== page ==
Background-Heart failure is associated with impaired myocardial metabolism with a shift from fatty acids to glucose use for ATP generation. We hypothesized that cardiac accumulation of toxic lipid intermediates inhibits insulin signaling in advanced heart failure and that mechanical unloading of the failing myocardium corrects impaired cardiac metabolism. Methods and Results-We analyzed the myocardium and serum of 61 patients with heart failure (body mass index, 26.5±5.1 kg/m 2; age, 51±12 years) obtained during left ventricular assist device implantation and at explantation (mean duration, 185±156 days) and from 9 control subjects. Systemic insulin resistance in heart failure was accompanied by decreased myocardial triglyceride and overall fatty acid content but increased toxic lipid intermediates, diacylglycerol, and ceramide. Increased membrane localization of protein kinase C isoforms, inhibitors of insulin signaling, and decreased activity of insulin signaling molecules Akt and Foxo were detectable in heart failure compared with control subjects. Left ventricular assist device implantation improved whole-body insulin resistance (homeostatic model of analysis-insulin resistance, 4.5±0.6-3.2±0.5; P<0.05) and decreased myocardial levels of diacylglycerol and ceramide, whereas triglyceride and fatty acid content remained unchanged. Improved activation of the insulin/phosphatidylinositol-3 kinase/Akt signaling cascade after left ventricular assist device implantation was confirmed by increased phosphorylation of Akt and Foxo, which was accompanied by decreased membrane localization of protein kinase C isoforms after left ventricular assist device implantation. Conclusions-Mechanical unloading after left ventricular assist device implantation corrects systemic and local metabolic derangements in advanced heart failure, leading to reduced myocardial levels of toxic lipid intermediates and improved cardiac insulin signaling.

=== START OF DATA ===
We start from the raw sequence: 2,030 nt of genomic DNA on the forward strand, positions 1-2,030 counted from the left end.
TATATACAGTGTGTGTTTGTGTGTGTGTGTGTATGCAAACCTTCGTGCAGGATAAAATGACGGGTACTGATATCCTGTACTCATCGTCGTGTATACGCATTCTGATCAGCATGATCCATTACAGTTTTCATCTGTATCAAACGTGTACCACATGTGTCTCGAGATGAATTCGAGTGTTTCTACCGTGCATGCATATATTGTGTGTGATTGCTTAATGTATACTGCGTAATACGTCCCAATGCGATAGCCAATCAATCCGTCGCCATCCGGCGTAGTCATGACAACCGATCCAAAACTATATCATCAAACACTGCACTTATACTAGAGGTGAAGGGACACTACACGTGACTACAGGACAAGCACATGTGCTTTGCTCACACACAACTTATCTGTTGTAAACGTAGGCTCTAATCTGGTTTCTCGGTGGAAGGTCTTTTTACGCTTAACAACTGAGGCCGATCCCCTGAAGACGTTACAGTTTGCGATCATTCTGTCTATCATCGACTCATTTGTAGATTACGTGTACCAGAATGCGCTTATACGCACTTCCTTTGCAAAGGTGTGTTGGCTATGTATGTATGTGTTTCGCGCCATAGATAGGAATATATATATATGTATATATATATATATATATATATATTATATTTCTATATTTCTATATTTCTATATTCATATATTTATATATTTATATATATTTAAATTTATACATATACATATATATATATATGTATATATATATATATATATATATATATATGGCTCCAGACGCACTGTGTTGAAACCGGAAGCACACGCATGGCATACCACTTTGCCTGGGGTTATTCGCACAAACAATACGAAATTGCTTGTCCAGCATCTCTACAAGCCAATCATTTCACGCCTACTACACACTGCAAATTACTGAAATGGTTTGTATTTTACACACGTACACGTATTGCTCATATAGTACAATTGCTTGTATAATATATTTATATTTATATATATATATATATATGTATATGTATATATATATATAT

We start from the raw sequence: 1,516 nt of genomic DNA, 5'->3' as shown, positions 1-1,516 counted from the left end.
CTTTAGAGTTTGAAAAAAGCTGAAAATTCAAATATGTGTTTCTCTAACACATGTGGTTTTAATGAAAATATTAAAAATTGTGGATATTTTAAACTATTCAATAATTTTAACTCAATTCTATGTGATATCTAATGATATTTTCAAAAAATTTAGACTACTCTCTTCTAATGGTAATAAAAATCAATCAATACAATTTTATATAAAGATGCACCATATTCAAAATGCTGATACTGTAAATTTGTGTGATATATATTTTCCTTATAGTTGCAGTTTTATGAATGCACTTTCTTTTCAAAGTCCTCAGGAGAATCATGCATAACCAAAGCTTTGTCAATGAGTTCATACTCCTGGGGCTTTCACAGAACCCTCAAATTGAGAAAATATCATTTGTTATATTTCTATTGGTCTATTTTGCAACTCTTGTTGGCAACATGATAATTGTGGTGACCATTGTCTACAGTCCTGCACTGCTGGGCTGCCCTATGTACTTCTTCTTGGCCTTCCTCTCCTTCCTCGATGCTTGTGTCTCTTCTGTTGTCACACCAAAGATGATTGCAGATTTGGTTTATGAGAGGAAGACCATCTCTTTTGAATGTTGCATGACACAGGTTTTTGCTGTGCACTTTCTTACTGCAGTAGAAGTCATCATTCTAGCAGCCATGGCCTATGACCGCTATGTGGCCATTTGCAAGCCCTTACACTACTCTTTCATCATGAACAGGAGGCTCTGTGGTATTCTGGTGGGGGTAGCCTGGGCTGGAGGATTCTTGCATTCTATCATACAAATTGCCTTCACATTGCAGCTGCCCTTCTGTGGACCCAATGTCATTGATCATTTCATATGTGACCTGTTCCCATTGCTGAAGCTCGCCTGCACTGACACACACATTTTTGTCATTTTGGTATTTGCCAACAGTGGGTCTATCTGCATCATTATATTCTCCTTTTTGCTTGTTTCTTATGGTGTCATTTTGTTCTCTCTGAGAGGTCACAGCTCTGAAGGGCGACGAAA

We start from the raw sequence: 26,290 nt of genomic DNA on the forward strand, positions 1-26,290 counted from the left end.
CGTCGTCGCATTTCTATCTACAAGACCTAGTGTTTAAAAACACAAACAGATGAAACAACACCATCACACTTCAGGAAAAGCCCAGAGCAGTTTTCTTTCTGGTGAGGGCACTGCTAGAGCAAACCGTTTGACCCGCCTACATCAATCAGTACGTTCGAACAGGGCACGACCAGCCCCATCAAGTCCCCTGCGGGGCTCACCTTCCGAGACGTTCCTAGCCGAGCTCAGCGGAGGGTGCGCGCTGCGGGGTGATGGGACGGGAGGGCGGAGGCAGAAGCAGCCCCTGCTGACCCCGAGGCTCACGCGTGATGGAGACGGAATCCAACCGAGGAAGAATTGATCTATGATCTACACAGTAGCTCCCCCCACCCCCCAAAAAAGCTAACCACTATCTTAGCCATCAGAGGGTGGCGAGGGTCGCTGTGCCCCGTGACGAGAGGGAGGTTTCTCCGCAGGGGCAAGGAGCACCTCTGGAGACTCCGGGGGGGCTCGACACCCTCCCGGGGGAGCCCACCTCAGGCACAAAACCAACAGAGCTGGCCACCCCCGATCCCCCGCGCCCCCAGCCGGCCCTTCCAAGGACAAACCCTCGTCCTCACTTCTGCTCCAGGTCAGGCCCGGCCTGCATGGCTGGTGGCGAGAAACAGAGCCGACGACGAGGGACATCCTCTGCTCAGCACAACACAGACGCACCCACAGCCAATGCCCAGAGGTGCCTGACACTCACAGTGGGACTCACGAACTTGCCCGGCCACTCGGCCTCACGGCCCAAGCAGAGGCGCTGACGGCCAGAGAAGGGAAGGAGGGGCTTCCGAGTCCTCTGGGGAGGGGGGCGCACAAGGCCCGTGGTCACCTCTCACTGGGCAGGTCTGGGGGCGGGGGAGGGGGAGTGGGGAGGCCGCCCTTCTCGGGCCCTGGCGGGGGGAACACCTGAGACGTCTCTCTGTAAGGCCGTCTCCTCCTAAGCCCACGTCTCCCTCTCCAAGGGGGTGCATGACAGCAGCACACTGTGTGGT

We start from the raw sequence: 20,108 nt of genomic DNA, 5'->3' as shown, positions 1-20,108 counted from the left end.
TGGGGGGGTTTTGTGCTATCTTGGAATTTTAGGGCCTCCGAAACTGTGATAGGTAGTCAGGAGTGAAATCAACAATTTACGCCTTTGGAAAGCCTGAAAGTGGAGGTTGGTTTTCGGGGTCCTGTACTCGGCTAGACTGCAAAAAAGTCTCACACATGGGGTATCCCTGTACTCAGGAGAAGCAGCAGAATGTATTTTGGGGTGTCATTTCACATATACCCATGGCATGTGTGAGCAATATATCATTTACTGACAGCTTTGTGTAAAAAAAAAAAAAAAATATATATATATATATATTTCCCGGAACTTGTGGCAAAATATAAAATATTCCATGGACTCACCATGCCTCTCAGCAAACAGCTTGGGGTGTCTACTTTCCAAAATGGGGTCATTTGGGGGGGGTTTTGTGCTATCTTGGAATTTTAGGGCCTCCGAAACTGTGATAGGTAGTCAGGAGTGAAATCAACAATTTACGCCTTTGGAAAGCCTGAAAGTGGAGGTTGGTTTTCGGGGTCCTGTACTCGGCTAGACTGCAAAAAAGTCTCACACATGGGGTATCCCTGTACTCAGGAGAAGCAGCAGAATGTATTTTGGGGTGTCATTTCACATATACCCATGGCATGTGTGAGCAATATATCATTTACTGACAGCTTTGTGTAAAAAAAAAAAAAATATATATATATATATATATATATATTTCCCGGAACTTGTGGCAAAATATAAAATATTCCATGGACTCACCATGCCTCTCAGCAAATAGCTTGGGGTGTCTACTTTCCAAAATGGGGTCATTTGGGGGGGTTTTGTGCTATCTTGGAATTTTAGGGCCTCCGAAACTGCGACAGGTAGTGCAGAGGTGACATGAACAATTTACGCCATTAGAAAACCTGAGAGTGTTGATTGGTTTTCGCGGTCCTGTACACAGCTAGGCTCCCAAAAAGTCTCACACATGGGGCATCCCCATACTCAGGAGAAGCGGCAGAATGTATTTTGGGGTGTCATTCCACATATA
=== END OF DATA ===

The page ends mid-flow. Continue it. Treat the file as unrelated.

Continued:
- heart failure
- ventricular assist device
ASJC Scopus subject areas
- Cardiology and Cardiovascular Medicine
- Physiology (medical)